The long tail business model was popularised by former Wired Magazine editor Chris Anderson, who coined the phrase “long tail” and wrote a book on the subject called The Long Tail: Why the Future of Business Is Selling Less of More. The long tail business model suggests companies can profit from selling low-volume niche products. In theory, selling a significant number of these products is more profitable than selling fewer, more popular products.
Understanding the long tail business model
To explain the long tail business model as simply as possible, let us begin by taking a look at the traditional retail model. Most businesses generate profit by marketing and selling a relatively small number of popular but profitable items. The long tail model favors the opposite approach, with a focus on selling a larger number of less popular, low-demand niche items.
Anderson suggested the collective market share of these niche items could exceed the market share of just a few more popular items. However, this would only occur if the business in question had a sizeable distribution channel.
Online auction site eBay is perhaps the best example of the long tail business model in action. The success of the platform is due to the vast quantities of buyers and sellers who trade in smaller quantities of niche or non-bestseller items.
In his article, Chris Anderson explained:
You can find everything out there on the Long Tail. There’s the back catalog, older albums still fondly remembered by longtime fans or rediscovered by new ones. There are live tracks, B-sides, remixes, even (gasp) covers. There are niches by the thousands, genre within genre within genre: Imagine an entire Tower Records devoted to ’80s hair bands or ambient dub. There are foreign bands, once priced out of reach in the Import aisle, and obscure bands on even more obscure labels, many of which don’t have the distribution clout to get into Tower at all.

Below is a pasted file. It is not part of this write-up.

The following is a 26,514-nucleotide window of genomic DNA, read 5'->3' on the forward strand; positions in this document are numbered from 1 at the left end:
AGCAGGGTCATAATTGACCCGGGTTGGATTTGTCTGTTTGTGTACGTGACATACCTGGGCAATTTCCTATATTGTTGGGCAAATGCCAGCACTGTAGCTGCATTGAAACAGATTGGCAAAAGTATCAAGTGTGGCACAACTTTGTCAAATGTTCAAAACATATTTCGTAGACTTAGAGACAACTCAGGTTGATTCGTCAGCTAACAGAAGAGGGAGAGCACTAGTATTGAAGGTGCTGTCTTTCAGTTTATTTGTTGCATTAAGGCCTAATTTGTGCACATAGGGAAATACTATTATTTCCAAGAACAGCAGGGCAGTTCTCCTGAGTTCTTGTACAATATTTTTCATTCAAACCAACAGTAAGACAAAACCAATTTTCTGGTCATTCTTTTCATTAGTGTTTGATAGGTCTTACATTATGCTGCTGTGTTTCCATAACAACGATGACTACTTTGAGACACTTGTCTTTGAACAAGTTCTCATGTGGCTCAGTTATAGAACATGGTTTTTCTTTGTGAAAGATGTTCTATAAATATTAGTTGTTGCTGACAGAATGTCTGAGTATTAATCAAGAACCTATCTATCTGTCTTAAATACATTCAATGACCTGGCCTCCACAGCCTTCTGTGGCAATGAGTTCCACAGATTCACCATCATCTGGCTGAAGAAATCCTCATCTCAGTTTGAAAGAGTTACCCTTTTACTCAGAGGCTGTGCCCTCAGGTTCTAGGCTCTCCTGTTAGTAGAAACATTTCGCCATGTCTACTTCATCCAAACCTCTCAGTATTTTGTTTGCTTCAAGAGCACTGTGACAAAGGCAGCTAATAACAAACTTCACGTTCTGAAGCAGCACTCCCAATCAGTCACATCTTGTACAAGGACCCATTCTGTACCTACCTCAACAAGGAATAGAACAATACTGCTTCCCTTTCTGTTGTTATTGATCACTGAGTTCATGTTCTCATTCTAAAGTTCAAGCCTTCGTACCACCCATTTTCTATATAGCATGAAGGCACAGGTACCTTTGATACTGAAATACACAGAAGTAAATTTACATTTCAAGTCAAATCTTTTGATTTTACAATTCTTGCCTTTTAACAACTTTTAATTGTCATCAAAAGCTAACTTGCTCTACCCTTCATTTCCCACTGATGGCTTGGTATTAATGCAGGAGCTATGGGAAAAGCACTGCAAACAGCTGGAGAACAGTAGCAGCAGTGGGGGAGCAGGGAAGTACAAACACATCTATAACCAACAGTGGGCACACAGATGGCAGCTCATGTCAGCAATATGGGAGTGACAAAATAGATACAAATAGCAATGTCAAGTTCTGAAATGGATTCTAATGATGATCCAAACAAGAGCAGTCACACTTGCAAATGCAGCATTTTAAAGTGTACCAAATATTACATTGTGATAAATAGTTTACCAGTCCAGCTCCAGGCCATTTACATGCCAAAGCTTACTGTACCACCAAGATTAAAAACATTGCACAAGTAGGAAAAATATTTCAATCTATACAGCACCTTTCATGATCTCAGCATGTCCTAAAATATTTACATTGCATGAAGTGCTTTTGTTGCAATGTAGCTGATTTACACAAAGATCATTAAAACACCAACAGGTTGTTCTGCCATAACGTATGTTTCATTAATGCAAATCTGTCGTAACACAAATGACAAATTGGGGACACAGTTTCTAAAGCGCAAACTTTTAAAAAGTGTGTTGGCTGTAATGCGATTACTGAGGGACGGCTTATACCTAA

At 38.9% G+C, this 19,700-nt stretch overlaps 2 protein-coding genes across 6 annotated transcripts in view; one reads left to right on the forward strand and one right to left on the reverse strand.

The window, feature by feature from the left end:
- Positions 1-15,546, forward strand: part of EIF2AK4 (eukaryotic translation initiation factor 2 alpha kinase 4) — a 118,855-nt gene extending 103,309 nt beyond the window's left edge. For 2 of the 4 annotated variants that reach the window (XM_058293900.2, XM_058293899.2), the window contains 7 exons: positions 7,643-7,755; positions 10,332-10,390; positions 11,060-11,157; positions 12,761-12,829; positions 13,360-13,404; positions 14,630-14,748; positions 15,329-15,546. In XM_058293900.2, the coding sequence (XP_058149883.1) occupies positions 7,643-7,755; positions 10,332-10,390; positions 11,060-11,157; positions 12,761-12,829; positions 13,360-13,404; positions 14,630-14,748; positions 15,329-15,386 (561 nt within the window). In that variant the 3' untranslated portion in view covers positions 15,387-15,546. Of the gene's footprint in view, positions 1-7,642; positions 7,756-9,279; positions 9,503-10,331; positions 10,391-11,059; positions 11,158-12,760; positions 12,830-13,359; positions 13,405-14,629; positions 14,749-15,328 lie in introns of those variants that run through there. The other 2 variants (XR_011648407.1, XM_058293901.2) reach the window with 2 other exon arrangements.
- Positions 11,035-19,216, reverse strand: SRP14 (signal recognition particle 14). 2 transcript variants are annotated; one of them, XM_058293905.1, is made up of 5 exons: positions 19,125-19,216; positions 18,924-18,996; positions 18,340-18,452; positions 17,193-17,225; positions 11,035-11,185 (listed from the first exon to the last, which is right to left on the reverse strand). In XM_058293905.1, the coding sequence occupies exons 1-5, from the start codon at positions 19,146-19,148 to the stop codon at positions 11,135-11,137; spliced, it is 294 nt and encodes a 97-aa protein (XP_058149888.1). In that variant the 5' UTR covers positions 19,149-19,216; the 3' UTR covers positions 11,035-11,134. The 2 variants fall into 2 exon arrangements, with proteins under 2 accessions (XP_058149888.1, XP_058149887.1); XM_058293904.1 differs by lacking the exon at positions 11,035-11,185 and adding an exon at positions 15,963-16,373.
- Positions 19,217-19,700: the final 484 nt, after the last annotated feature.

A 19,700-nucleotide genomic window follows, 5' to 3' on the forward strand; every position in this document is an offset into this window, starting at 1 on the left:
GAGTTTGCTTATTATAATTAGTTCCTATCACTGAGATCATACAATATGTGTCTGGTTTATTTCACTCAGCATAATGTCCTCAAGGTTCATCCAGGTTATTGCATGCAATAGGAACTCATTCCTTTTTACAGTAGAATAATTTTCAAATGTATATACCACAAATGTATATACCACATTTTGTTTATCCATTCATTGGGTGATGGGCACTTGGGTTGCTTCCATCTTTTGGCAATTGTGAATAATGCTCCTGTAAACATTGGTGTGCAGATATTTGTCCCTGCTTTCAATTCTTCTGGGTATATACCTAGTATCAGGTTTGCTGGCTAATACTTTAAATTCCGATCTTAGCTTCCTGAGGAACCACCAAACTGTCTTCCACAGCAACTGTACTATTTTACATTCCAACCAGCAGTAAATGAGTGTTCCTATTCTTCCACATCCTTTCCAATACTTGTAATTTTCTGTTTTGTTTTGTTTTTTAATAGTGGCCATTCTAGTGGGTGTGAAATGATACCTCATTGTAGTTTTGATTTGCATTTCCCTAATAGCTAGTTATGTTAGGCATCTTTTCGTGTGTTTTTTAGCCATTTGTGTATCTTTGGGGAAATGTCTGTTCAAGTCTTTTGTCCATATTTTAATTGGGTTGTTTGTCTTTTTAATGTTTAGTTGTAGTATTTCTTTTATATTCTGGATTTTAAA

The long tail has been an incredible way for tech companies, once startups – now turned into tech giants – to gain popularity and redefine entire industries. For instance, Google enabled you to find any information, anywhere, also on the most arcane blogs, as long as it seemed relevant.
YouTube could help you find videos related to any microniche. Amazon could help you find books on any topic, even the seemingly most obsure. Netflix helped users find the most improbable movies, also from independent producers.
It’s worth pointing out, that as those companies scaled up, and became tech giants, they also, in part, smoothed up their algorithms to skew information toward more recognizable and known brands.
Yet the long tail business model remains an incredible way to scale up markets dominated by incumbents. As they offer opportunities to consumers to find options that incumbents don’t want or can’t offer.
Take the case of how Google, now Alphabet, at this stage prioritizes known media brands in search, or known authors, as more trusted sources of information. Which, at the scale of the company is critical, because they can’t get things wrong. While, when initially scaling up a company like Google had the option to offer more unconventional results to users. Yet, this option is much less limited today.